As far as high and low points are concerned, what I'm getting at is that you need to think like an air bubble. Air bubbles will rise through the fluid but they won't travel downwards. For the fasten-the-lever-back trick to work, you need to follow the brake line from the connection to the caliper up to the master cylinder and work out whether a bubble travelling from one to the other would have to move downwards (or even just horizontally) at any point. That's downwards in an absolute sense, not downstream in the pipe. Splitters where the single line from the master cylinder divides into two lines to go to twin calipers are a favourite for this. If it does, the trick probably won't work because any bubbles from downstream of that point will just collect there and not travel onwards and upwards to the master cylinder.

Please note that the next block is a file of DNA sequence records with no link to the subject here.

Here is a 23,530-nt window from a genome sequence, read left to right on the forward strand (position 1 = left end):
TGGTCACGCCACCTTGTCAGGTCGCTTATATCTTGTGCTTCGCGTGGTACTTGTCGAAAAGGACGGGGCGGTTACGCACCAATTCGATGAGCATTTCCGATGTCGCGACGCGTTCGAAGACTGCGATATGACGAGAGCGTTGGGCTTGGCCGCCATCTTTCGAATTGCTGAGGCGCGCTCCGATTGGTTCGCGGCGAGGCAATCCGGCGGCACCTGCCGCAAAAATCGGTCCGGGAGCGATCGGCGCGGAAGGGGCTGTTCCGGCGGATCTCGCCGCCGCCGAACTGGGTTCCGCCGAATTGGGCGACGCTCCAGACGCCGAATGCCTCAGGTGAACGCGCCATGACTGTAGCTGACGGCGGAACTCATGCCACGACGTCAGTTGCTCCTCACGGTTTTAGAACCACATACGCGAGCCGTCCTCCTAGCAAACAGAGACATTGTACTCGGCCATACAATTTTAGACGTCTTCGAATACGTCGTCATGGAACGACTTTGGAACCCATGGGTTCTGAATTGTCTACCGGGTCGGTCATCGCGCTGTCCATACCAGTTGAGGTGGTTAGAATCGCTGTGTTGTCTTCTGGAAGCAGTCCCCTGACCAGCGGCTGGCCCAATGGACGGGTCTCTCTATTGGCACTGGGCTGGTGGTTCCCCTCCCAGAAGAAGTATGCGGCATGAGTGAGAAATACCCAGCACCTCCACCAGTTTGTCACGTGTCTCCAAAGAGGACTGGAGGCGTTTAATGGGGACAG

If your brake lever has been bent, examine both it and the handlebar clamp on which it pivots for cracks or other damage. What you're perceiving as "sponginess" could be something flexing that shouldn't and, believe me, you don't want your brake lever snapping off at an exciting moment :shock:.
    • Like Like x 1
  9. Thanks Pat. Funnily enough my bleed nipple is on so tight I can budge it at all...

    I've tied the lever back and i'll see what comes of it tomorrow.

    Fingers crossed and thank you very much!
  10. Have a look at a few 'How to' clips on youtube.

    Bleeding the brakes properly will involve some fluid escaping - it's unavoidable.